The rotor assembly 37 additionally comprises on its upper end a spray assembly 47 having a valve 48, a valve seat 49, a nozzle 50, a plunger 51, a timer 52 and a latch 53. Water is supplied to spray assembly 47 through the inner tube 31 of swivel coupling 29. An O-ring 54 on plunger 51 normally forms a seal with valve seat 49 to keep water from entering the passage 55 within valve 48. A shoulder 56 of latch 53 normally engages a disk 57 on plunger 51 to prevent water pressure within tube 31 from forcing plunger 51 upward to open valve 48.

Timer 52 is of a spring wound mechanical type, having a torsion spring 62 which biases a shaft 63 to rotate to a rest position. The timer 52 is set or activated by using handle 64 to rotate the timer mechanism including shaft 63 against the bias of spring 62 and then releasing the handle 64. A clock mechanism 65 meters the speed with which spring 62 drives shaft 63 back to its rest position. The further shaft 63 is rotated against the bias of spring 62, the longer timer 52 will run before shaft 63 again reaches rest position.

A finger 66 protruding from latch 53 is biased by spring 59 into engagement with a wheel 67 affixed to shaft 63. With timer 52 in its off state, which corresponds to the rest position of shaft 63 and the normal position of latch 53, finger 66 rests in a slot 68 in wheel 67. As shaft 63 and wheel 67 are rotated away from the rest position by actuation of timer 52, finger 66 is forced out of slot 68 and into engagement with the outer rim 69 of wheel 67. Latch 53 is thereby forced back within slots 61 of guides 60, against the bias of spring 59, such that shoulder 56 is disengaged from disk 57 of plunger 51. Plunger 51 is forced by water pressure upward within valve 48 until disk 57 encounters another shoulder 58 of latch 53 which restricts the plunger from further upward movement. With disk 57 and shoulder 58 thus engaged O-ring 54 remains within valve seat 49 and valve 48 remains closed.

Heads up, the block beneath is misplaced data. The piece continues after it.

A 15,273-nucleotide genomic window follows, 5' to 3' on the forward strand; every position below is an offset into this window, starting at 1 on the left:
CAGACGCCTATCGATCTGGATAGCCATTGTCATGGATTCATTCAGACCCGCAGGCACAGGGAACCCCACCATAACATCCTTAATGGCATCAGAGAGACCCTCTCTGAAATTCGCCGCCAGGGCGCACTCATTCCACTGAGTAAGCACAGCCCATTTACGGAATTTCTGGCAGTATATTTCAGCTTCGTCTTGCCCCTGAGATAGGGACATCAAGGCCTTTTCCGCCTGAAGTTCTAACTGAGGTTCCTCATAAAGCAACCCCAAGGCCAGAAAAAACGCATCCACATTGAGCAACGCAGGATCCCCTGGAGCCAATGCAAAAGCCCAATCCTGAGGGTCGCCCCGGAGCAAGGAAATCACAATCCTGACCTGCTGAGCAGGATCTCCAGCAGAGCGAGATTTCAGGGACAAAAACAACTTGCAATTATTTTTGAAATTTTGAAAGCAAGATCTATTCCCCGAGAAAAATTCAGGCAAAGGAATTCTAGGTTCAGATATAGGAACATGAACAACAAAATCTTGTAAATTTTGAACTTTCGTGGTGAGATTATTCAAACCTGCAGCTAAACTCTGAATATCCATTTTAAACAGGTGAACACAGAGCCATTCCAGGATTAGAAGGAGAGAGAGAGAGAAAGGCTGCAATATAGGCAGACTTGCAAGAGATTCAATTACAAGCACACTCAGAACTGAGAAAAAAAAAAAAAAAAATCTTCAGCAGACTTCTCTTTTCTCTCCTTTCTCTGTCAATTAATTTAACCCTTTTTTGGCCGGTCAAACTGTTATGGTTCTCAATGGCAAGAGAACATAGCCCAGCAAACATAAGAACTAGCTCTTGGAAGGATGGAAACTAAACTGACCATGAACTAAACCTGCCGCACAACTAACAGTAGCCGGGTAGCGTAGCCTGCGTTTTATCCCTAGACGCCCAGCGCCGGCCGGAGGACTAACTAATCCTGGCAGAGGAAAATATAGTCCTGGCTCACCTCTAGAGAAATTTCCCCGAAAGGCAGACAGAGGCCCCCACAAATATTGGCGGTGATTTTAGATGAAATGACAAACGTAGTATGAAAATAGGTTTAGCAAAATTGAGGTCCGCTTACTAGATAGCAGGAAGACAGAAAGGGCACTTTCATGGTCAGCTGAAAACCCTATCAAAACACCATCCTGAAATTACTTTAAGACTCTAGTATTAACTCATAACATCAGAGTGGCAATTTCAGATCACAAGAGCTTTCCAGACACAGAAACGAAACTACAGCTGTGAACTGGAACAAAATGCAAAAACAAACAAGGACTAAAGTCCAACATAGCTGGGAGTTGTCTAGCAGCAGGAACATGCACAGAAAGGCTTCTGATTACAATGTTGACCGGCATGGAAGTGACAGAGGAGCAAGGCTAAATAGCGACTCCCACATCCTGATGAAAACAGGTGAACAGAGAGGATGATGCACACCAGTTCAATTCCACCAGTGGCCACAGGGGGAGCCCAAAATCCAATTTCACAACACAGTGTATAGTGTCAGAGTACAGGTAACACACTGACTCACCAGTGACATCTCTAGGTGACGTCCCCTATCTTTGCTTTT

When the timer returns shaft 63 to rest position, or times out to its off state, slot 68 is realigned with finger 66 whereby spring 59 forces latch 53 back to its normal position to disengage shoulder 58 from disk 57 such that plunger 51 is free to move upward within valve 48. If the rotor 37 is in one of its indexed positions wherein bar 21 is engaged in one of the slots 44 of disk 43, then the propulsion valve 26 will be closed allowing water pressure within tube 31 to force plunger 51 upward until O-ring 54 no longer resides within valve seat 49, thus opening valve 48 to allow water to flow through passage 55 and to exit spray assembly 47 through nozzle 50.

If the rotor assembly 37 is in motion between index positions, the propulsion valve 26 will be latched open by engagement of disk 24 and hook 22 and water pressure within tube 31 will be insufficient to open valve 48. To insure this effect, the cross sectional area of passageway 27 is designed to be smaller than the minimum cross sectional areas found in the passageways of tube 31, valve 26, arms 34 or orifices 36, such that pressure within tube 31 can not build to a level sufficient to open valve 48 while valve 26 is open. This lack of pressure also allows the seals between O-rings 29a and tube 31 to relax so that tube 31 may rotate freely within housing 30.

Once valve 48 is opened players may close it by pushing downward on a knob 70 on the upper end of plunger 51 to return the plunger 51 to its original lower position to re-engage O-ring 54 with valve seat 49. A beveled edge 57a on disk 57 allows it to slide through latch 53 as plunger 51 is reset to its lower position.

With reference to FIG. 1, FIG. 2, and the above descriptions of the timer 52 and latch 53, it is understood that the latch 53 has a three state cycle of operation, which cooperates with a device such as timer 52 having only two operating states. In this example, the timer is either in an off state or an active (set) state, and the operational states of latch 53 may be summarized as follows: A first latch state is defined when the timer 52 is in its Off state and plunger 51 is restrained from upward movement by engagement of disk 57 with shoulder 56, latch 53 being forced to the right by spring 59. A second latch state is defined when the timer 52 is set and plunger 51 is restrained by engagement of disk 57 with shoulder 58, latch 53 having been forced to the left by timer wheel 67 whereby shoulder 56 is removed from the path of disk 57 and shoulder 58 is inserted in the path of disk 57. A third latch state is defined when timer 52 is in its off state and plunger 51 is free to move upward, latch 53 having been forced again to the right by spring 59 (upon expiration of timer activity) whereby shoulder 58 is taken out of the path of disk 57.